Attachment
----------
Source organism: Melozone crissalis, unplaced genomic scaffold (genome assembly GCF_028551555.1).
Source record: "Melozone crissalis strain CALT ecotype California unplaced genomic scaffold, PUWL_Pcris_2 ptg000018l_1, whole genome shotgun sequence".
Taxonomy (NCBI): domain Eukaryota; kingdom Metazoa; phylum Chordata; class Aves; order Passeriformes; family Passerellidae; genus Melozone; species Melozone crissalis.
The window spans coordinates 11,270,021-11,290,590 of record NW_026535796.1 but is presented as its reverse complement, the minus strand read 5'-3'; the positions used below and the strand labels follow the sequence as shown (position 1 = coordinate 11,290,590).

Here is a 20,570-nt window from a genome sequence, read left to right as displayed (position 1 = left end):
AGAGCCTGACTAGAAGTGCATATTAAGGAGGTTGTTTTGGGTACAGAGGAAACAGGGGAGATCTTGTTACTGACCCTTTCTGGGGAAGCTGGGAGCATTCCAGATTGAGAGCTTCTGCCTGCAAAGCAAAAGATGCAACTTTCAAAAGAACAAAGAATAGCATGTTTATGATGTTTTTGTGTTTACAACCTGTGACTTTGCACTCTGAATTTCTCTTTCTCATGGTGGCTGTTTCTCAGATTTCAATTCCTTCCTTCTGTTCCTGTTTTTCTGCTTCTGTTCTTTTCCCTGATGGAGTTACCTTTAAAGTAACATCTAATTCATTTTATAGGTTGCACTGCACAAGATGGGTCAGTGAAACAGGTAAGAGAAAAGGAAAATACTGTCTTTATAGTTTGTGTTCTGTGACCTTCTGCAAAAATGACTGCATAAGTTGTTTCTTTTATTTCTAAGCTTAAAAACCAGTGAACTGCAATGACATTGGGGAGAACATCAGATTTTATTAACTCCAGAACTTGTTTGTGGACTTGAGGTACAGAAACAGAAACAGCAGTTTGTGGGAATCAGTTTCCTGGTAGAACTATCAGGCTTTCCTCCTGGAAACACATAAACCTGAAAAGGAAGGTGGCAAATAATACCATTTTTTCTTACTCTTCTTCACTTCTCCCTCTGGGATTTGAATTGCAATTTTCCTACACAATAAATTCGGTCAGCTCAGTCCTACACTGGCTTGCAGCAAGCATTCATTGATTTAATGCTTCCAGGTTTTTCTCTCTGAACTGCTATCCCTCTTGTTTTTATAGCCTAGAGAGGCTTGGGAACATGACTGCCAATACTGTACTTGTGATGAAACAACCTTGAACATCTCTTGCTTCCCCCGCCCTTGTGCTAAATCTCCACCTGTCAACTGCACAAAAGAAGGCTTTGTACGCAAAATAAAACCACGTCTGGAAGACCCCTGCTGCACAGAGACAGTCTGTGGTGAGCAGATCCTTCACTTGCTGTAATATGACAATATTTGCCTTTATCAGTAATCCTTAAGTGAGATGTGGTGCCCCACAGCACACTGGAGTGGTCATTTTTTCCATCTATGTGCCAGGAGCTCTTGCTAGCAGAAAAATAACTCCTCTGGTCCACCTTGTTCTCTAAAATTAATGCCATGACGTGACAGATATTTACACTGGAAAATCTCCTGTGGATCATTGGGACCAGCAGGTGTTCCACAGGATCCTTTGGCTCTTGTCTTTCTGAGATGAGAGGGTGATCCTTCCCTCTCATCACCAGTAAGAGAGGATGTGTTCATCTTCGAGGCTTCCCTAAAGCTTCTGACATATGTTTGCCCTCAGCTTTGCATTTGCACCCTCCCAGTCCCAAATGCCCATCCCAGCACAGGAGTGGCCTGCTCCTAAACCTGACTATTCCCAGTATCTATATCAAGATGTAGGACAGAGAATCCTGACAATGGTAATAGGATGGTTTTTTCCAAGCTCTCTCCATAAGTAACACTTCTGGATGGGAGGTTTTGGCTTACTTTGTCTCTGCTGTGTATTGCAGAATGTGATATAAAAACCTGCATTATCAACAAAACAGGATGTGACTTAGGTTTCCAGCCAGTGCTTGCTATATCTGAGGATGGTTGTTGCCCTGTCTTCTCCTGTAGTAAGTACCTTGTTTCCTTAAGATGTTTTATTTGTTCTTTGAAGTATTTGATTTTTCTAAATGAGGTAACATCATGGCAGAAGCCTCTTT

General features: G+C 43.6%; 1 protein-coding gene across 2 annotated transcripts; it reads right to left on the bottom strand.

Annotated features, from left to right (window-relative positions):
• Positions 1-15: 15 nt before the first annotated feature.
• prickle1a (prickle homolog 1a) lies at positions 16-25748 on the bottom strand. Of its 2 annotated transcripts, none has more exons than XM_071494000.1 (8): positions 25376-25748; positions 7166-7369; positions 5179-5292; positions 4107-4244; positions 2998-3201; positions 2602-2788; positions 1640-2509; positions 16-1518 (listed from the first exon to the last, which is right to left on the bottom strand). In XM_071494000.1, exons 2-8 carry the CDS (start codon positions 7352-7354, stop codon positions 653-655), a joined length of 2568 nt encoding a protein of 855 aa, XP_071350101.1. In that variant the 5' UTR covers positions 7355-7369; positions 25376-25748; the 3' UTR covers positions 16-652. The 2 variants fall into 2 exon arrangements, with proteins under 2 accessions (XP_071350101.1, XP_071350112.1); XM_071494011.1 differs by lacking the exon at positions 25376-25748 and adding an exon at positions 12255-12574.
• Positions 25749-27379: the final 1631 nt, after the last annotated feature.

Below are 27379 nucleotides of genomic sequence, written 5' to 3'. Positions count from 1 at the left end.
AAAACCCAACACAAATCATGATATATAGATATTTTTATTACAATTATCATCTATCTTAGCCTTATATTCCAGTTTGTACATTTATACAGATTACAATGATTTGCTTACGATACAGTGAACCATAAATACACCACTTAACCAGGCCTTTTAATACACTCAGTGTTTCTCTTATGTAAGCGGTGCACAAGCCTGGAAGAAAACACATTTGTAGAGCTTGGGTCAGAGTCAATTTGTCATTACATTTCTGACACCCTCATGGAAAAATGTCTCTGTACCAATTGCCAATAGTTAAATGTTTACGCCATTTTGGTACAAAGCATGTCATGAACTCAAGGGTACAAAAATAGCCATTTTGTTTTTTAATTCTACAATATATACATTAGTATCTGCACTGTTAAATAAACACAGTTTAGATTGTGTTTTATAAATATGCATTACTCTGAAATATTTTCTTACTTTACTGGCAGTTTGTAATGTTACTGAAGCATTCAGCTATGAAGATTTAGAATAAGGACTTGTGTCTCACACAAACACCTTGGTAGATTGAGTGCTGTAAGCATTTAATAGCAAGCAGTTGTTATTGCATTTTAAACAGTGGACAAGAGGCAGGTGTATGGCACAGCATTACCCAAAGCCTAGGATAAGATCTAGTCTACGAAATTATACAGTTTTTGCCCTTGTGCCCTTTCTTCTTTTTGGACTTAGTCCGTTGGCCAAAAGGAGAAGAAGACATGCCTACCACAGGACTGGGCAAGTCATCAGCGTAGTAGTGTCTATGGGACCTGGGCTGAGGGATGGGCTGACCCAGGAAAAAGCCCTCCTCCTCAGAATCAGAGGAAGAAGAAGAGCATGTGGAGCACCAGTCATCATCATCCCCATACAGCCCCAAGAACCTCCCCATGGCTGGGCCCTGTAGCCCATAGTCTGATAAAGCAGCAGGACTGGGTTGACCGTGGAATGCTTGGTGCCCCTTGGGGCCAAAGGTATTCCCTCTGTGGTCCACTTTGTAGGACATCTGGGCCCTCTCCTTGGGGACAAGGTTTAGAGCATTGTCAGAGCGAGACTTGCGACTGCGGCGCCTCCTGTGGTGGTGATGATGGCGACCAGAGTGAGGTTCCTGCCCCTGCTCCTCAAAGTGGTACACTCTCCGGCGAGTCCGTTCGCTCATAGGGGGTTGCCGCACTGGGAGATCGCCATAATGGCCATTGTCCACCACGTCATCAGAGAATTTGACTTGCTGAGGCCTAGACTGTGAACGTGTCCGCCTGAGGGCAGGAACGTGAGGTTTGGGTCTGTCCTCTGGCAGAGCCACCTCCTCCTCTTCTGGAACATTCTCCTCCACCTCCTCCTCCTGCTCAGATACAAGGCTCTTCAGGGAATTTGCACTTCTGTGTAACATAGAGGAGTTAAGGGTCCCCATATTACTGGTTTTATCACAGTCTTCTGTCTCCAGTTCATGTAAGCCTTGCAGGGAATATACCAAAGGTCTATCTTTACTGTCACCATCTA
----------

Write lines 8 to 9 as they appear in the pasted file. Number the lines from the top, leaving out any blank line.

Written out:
Annotated features, from left to right (window-relative positions):
• Positions 1-15: 15 nt before the first annotated feature.